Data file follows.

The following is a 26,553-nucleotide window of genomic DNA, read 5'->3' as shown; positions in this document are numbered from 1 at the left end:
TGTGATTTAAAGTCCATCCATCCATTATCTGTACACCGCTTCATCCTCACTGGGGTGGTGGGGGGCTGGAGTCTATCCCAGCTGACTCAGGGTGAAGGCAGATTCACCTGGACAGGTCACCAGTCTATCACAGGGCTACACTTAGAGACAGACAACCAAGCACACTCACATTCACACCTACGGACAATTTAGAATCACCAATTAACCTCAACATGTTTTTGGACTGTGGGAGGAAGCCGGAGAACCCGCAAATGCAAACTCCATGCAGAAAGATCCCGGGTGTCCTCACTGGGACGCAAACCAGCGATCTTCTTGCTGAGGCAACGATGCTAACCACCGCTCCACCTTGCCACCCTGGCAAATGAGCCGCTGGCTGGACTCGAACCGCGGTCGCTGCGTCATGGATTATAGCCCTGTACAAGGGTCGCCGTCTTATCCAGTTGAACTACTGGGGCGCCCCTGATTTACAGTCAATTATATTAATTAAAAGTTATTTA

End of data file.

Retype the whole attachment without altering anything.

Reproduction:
The following is a 26,553-nucleotide window of genomic DNA, read 5'->3' as shown; positions in this document are numbered from 1 at the left end:
TGTGATTTAAAGTCCATCCATCCATTATCTGTACACCGCTTCATCCTCACTGGGGTGGTGGGGGGCTGGAGTCTATCCCAGCTGACTCAGGGTGAAGGCAGATTCACCTGGACAGGTCACCAGTCTATCACAGGGCTACACTTAGAGACAGACAACCAAGCACACTCACATTCACACCTACGGACAATTTAGAATCACCAATTAACCTCAACATGTTTTTGGACTGTGGGAGGAAGCCGGAGAACCCGCAAATGCAAACTCCATGCAGAAAGATCCCGGGTGTCCTCACTGGGACGCAAACCAGCGATCTTCTTGCTGAGGCAACGATGCTAACCACCGCTCCACCTTGCCACCCTGGCAAATGAGCCGCTGGCTGGACTCGAACCGCGGTCGCTGCGTCATGGATTATAGCCCTGTACAAGGGTCGCCGTCTTATCCAGTTGAACTACTGGGGCGCCCCTGATTTACAGTCAATTATATTAATTAAAAGTTATTTA